That’s when I understood what was wrong with my hypothesis and also why my stuffed peppers were never as good as my mother’s. It’s not that you can’t do your own thing — chefs live to put their spin on traditional dishes. But sometimes the taste memory of your soul food alters your palate forever, rendering the tastes that come after them inferior. Some food — your mother’s food, in particular — there’s just no need to mess with, and pity the poor fool who tries. However humble or lacking in sophistication, some things are perfect just the way they are.


For the peppers and filling:
2 pounds ground beef, raw 1/2 cup short-grain white rice, uncooked
but rinsed and drained to remove debris
1 medium zucchini, grated and squeezed dry
1 large fresh tomato, skin removed, grated 1/2 cup parsley, finely chopped
1 tablespoon olive oil
1 teaspoon sweet paprika
1 teaspoon salt
1/2 teaspoon black pepper
12 red peppers, cored and seeded with tops cut off (freeze tops for future use)

For the tomato sauce:
2 tablespoons olive oil
1 teaspoon sweet paprika
1 teaspoon dried basil
1 teaspoon dried oregano
1 teaspoon chicken bouillon
1 28-ounce can crushed tomatoes
1 28-ounce can tomato puree
4 tablespoons tomato paste
1/2 teaspoon sugar
1/2 teaspoon salt
1/2 teaspoon red pepper flakes

For the sauce, heat olive oil in a pan and add paprika, cooking until the oil is red. Add the remaining ingredients. Simmer until oil gathers around the side of the pan and sauce thickens. If too thick, add a bit of boiling water to thin. Taste and adjust seasonings to your liking.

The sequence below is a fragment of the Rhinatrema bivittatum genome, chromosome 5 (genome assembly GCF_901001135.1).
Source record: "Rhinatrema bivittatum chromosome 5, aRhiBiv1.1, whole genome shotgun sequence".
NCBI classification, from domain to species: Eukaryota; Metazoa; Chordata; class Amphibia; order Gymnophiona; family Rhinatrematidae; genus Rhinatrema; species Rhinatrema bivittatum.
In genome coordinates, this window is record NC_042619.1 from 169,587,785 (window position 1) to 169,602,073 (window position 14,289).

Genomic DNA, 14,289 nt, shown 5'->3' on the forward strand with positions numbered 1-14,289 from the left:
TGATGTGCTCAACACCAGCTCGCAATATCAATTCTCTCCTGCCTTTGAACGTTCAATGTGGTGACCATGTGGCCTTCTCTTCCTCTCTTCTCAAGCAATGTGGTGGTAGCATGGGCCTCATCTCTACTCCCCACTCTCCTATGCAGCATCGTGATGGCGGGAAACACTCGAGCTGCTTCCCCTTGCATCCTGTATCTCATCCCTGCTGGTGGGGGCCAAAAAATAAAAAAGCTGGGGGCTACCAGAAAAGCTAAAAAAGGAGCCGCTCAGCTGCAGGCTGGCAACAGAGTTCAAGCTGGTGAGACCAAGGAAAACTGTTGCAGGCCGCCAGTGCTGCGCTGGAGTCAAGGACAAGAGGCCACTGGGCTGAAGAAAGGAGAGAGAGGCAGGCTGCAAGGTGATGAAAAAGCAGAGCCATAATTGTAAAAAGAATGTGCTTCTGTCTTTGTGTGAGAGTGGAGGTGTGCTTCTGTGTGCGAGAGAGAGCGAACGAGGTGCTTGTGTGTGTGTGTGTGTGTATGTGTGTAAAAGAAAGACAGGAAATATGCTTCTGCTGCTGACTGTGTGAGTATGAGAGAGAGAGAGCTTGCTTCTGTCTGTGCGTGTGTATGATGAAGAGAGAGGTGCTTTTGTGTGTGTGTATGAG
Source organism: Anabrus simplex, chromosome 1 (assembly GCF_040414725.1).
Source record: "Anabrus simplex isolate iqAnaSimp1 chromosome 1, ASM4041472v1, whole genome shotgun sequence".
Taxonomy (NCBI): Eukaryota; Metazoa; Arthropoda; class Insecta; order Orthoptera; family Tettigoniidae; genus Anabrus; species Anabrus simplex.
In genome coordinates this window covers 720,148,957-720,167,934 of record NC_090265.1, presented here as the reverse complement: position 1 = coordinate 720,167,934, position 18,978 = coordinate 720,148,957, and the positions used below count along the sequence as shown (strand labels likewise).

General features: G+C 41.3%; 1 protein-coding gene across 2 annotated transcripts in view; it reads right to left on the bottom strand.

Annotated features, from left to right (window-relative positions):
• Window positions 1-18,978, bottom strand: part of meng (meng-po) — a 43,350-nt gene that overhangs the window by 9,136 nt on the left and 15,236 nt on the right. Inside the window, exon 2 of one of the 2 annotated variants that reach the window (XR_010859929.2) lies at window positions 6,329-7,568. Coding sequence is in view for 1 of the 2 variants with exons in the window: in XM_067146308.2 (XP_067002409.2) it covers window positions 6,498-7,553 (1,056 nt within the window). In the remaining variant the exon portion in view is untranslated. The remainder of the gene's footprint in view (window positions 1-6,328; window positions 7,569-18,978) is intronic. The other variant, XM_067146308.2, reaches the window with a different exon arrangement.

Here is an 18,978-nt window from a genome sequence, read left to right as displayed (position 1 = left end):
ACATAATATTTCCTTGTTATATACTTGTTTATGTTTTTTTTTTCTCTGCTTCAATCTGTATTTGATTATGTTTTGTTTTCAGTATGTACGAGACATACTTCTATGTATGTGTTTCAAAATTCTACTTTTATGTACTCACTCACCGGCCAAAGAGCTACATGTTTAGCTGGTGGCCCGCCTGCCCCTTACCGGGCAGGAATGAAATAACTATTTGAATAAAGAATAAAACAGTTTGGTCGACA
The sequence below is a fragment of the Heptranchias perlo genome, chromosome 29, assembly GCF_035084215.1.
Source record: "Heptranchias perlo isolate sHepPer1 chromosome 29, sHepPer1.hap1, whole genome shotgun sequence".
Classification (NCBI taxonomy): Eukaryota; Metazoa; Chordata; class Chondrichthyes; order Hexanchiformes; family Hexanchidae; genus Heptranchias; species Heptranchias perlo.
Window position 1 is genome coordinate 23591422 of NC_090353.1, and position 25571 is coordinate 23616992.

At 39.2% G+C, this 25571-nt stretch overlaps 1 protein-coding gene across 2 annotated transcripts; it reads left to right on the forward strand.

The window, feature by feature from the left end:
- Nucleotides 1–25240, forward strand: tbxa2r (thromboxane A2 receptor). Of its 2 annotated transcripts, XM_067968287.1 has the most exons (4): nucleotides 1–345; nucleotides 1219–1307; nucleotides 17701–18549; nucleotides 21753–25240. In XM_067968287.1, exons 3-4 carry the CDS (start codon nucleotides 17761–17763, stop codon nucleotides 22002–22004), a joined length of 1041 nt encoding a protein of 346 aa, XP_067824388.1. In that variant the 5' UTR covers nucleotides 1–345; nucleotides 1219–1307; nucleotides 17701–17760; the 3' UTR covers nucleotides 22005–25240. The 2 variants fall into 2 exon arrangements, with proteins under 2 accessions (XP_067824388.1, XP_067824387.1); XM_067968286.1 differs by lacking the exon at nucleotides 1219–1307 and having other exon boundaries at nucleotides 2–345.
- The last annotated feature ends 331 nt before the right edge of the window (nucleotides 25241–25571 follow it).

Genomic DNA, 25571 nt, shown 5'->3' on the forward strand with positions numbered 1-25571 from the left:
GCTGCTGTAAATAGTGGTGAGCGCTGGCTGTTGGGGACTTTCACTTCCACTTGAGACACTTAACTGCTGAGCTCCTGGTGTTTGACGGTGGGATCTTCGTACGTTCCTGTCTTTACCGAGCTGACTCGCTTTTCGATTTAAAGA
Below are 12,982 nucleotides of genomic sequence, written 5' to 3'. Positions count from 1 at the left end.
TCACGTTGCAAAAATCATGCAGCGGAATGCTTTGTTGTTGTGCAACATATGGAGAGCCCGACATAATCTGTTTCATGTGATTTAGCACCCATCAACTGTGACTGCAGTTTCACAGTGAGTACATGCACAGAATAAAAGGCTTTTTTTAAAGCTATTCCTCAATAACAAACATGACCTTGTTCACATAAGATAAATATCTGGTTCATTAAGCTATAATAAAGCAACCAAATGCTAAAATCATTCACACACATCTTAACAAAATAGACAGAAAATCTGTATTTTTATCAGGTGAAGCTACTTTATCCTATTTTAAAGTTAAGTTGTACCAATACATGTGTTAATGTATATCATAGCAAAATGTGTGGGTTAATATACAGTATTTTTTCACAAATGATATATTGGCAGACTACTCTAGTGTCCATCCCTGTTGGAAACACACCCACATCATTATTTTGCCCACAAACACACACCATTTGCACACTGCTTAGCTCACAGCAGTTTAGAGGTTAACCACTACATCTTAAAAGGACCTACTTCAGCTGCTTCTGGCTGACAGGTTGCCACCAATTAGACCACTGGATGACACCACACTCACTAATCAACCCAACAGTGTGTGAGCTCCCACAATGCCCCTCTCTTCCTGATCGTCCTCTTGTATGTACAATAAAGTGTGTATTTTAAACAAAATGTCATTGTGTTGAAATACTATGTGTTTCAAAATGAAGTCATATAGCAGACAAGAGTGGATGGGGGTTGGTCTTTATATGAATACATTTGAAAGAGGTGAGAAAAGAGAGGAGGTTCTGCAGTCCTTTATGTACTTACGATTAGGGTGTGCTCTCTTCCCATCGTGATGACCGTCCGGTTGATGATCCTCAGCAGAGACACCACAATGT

Mix all filling ingredients together by hand and set aside. Prep the peppers by cutting off tops and removing white pith and seeds. Place peppers snugly side by side in a greased casserole dish and fill each pepper three-fourths of the way (rice will expand during cooking and fill the peppers). With a sharp paring knife, make 3 small slits in each pepper after filling. 

Preheat oven to 350 F.

Pour cooked tomato sauce all over the tops of the peppers and cover tightly with heavy duty aluminum foil. 

Bake for 45 minutes. Remove dish from oven and increase temperature to 400 F. Remove foil and discard. With a spoon, taking care not to break the peppers, spoon sauce on top of the peppers from the bottom of the dish and return to oven for about 20 minutes, to concentrate the sauce and slightly brown the tops of the peppers.

Serves 12 as a first course, 6 as a main course.

Yamit Behar Wood, an Israeli-American food and travel writer, is the executive chef at the U.S. Embassy in Kampala, Uganda, and founder of the New York Kitchen Catering Co.